I make quite a few knives for campers, hikers, hunters and those generally into bushcrafts in one form or another. I am also working to improve my own skills in bushcrafts and to learn to constantly make better knives for those purposes.
Here I will show some of my bush knives.
Of course the quintessential bush knife is the Nessmuk as shown in the 1884 George "Nessmuk" Sears book "Woodcraft". I have made several variations of the Nessmuk knife.
Damascus and Stag
Mirror Polished 440C Stainless Steel and Buffalo Horn
Damascus and Elk
A recent custom order with Damascus and desert ironwood
Others bushcraft knives I have made might include this survival knife
or my little "Trail Buddy" knives
But, when I decided to design a knife especially for bushcrafts, I looked at some of the popular models for inspiration. I combined some elements of those knives with my own ideas and came up with my Bush Knife. (I originally called these "Rio Grande" but later discovered that knives had already been made using that name.)
I chose the one on the right above as my personal carry knife for using and testing. It is made from 440C stainless steel, hollow ground and mirror polished, and has a canvas Micarta handle with a stainless steel butt cap.
I took it to Alaska with me in July 2010 where it saw various uses including splitting wood for the fire.
I later started practicing my bushcraft skills after joining the www.bushcraftsua.com forum.
One of the tasks was to make "feather sticks" to use as tinder for starting fires. I chopped through a couple of downed maple and walnut braches to start.
Next is the process of shaving very thin curls (feather sticks) from the sticks.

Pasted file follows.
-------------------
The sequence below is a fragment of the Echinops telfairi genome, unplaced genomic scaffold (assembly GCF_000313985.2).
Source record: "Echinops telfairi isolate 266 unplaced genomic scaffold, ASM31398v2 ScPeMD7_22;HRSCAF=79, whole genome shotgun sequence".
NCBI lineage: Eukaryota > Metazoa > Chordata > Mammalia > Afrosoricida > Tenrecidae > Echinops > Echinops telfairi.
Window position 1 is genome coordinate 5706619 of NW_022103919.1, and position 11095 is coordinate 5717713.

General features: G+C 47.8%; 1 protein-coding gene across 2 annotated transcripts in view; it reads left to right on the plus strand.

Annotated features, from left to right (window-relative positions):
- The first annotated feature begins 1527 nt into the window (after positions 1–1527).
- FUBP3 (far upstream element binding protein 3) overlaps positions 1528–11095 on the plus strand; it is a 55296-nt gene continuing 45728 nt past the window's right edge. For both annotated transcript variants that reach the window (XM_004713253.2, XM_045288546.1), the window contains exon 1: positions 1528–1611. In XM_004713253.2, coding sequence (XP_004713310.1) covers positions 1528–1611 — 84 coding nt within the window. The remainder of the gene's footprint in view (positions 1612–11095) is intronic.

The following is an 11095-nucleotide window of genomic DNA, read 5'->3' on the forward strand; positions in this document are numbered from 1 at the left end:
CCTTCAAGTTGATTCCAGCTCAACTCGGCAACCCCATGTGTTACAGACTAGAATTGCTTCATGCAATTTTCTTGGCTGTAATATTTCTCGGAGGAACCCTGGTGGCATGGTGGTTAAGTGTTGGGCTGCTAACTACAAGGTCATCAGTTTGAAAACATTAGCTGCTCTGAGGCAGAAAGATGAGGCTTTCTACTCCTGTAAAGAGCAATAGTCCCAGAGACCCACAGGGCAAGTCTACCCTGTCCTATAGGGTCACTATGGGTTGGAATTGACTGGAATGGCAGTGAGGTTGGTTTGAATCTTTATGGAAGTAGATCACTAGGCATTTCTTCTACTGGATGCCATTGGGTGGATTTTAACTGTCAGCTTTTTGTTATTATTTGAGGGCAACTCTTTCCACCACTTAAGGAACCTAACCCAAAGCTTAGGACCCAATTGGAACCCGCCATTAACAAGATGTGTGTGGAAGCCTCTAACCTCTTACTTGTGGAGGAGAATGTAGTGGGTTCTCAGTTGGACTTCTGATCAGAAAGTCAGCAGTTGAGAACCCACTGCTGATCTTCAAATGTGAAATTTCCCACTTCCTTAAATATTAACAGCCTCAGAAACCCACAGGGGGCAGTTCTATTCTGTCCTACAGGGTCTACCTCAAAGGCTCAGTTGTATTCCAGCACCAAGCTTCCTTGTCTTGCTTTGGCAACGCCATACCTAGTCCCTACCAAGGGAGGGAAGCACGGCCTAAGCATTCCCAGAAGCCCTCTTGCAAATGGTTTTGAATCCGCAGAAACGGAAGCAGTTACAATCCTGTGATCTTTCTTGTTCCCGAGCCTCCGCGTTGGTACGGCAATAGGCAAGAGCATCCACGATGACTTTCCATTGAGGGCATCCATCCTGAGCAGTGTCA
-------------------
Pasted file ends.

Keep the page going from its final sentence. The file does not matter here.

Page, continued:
This is what we are after, feather sticks.
A whole bunch of feather sticks
I have not sharpened this knife since I made it. After chopping and splitting wood and making all of the shavings shown above it still slices through paper like a razor blade.
And it still looks great with no additional buffing.
The next part of my bushcraft training involved making fire with 5 manmade fire tinders. Here is what I decided to try. These include carboard soaked with wax, steel filings, sawdust soaked with wax, cotton balls soaked with petroleum jelly, a homemade "candle" of wax and sawdust, dryer lint and steel wool. I will try to light each of these with my ferro rod and steel striker. I also tried an alcohol pad not show in this photo.
First was the tried and true cotton balls soaked with petroleum jelly.
The cotton ball lit very easily with the first spark.
Next I tried the alcohol pad. This also lit very easily with a spark from my ferro rod.
Next I tried some steel shavings.
The steel shavings will sparkle when tossed into a fire but I had no luck lighting them with my ferro rod.
Next up is dryer lint which lit easily but also burned up quickly.
Now, 0000 steel wool
The steel wool lights easily but it burns quickly and it did not make a real flame. If I had some other tinder ready such as thin wood shavings or paper, I an sure I could get a fire started with this method.
Next is my mixture of thin strips of cardboard soaked with candle wax.
The cardboard and wax mixture was very difficult to light with the ferro rod. However, once I finally got it going, it burned very well and a long time.
Finally, we have my mixture of sawdust and wax.
While I was making this, I decided to try compacting some of the mixture into an old 35mm film canister to make a kind of candle.
The sawdust/wax mixture was pretty easy to get lit when it was crumbled up. I could not light the "candle" with a spark but I did light it from the crumbled pieces and it burned very well and for a long time.
The "candle" burned very well for at least 15 minutes yet it it had only burned a small portion off the end.
More of my bushcraft practice to come soon ....